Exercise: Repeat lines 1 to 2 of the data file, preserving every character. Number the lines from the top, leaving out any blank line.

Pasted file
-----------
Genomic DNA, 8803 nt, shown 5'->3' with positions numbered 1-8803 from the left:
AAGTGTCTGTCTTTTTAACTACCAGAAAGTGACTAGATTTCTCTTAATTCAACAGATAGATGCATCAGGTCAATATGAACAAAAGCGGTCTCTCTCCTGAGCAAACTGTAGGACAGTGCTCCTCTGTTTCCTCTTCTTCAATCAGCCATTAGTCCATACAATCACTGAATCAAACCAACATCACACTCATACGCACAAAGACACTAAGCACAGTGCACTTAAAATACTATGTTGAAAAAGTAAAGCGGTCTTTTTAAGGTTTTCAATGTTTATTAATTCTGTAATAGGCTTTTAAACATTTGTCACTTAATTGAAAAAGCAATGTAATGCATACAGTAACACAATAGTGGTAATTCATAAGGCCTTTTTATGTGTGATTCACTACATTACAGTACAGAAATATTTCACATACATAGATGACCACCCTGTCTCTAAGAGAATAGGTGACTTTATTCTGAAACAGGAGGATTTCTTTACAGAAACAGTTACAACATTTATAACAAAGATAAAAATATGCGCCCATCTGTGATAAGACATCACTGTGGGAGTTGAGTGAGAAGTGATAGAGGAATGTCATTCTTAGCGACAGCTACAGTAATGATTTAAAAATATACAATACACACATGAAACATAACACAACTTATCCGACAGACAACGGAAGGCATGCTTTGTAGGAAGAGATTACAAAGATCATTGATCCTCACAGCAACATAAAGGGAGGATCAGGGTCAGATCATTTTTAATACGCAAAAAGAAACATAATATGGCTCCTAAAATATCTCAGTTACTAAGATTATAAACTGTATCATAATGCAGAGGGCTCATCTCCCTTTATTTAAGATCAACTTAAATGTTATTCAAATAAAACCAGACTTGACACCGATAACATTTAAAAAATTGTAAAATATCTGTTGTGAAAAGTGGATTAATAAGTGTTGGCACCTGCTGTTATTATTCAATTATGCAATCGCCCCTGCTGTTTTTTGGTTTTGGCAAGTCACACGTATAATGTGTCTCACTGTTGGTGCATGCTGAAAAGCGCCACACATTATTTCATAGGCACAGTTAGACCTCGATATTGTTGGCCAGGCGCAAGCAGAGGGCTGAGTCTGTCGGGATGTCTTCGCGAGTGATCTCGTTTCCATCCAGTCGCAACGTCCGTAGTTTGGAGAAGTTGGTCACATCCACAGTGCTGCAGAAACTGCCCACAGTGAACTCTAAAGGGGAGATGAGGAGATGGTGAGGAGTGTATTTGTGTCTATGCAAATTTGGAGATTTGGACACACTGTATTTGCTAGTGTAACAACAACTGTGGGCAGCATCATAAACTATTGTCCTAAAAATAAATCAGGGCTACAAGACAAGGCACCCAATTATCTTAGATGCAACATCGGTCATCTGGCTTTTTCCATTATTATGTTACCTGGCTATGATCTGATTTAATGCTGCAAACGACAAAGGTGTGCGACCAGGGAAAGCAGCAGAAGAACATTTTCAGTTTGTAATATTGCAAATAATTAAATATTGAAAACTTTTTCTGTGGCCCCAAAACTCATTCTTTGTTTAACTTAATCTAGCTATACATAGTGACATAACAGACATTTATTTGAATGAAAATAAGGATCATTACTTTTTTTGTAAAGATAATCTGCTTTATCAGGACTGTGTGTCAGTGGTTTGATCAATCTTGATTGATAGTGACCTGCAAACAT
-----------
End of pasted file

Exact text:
Genomic DNA, 8803 nt, shown 5'->3' with positions numbered 1-8803 from the left:
AAGTGTCTGTCTTTTTAACTACCAGAAAGTGACTAGATTTCTCTTAATTCAACAGATAGATGCATCAGGTCAATATGAACAAAAGCGGTCTCTCTCCTGAGCAAACTGTAGGACAGTGCTCCTCTGTTTCCTCTTCTTCAATCAGCCATTAGTCCATACAATCACTGAATCAAACCAACATCACACTCATACGCACAAAGACACTAAGCACAGTGCACTTAAAATACTATGTTGAAAAAGTAAAGCGGTCTTTTTAAGGTTTTCAATGTTTATTAATTCTGTAATAGGCTTTTAAACATTTGTCACTTAATTGAAAAAGCAATGTAATGCATACAGTAACACAATAGTGGTAATTCATAAGGCCTTTTTATGTGTGATTCACTACATTACAGTACAGAAATATTTCACATACATAGATGACCACCCTGTCTCTAAGAGAATAGGTGACTTTATTCTGAAACAGGAGGATTTCTTTACAGAAACAGTTACAACATTTATAACAAAGATAAAAATATGCGCCCATCTGTGATAAGACATCACTGTGGGAGTTGAGTGAGAAGTGATAGAGGAATGTCATTCTTAGCGACAGCTACAGTAATGATTTAAAAATATACAATACACACATGAAACATAACACAACTTATCCGACAGACAACGGAAGGCATGCTTTGTAGGAAGAGATTACAAAGATCATTGATCCTCACAGCAACATAAAGGGAGGATCAGGGTCAGATCATTTTTAATACGCAAAAAGAAACATAATATGGCTCCTAAAATATCTCAGTTACTAAGATTATAAACTGTATCATAATGCAGAGGGCTCATCTCCCTTTATTTAAGATCAACTTAAATGTTATTCAAATAAAACCAGACTTGACACCGATAACATTTAAAAAATTGTAAAATATCTGTTGTGAAAAGTGGATTAATAAGTGTTGGCACCTGCTGTTATTATTCAATTATGCAATCGCCCCTGCTGTTTTTTGGTTTTGGCAAGTCACACGTATAATGTGTCTCACTGTTGGTGCATGCTGAAAAGCGCCACACATTATTTCATAGGCACAGTTAGACCTCGATATTGTTGGCCAGGCGCAAGCAGAGGGCTGAGTCTGTCGGGATGTCTTCGCGAGTGATCTCGTTTCCATCCAGTCGCAACGTCCGTAGTTTGGAGAAGTTGGTCACATCCACAGTGCTGCAGAAACTGCCCACAGTGAACTCTAAAGGGGAGATGAGGAGATGGTGAGGAGTGTATTTGTGTCTATGCAAATTTGGAGATTTGGACACACTGTATTTGCTAGTGTAACAACAACTGTGGGCAGCATCATAAACTATTGTCCTAAAAATAAATCAGGGCTACAAGACAAGGCACCCAATTATCTTAGATGCAACATCGGTCATCTGGCTTTTTCCATTATTATGTTACCTGGCTATGATCTGATTTAATGCTGCAAACGACAAAGGTGTGCGACCAGGGAAAGCAGCAGAAGAACATTTTCAGTTTGTAATATTGCAAATAATTAAATATTGAAAACTTTTTCTGTGGCCCCAAAACTCATTCTTTGTTTAACTTAATCTAGCTATACATAGTGACATAACAGACATTTATTTGAATGAAAATAAGGATCATTACTTTTTTTGTAAAGATAATCTGCTTTATCAGGACTGTGTGTCAGTGGTTTGATCAATCTTGATTGATAGTGACCTGCAAACAT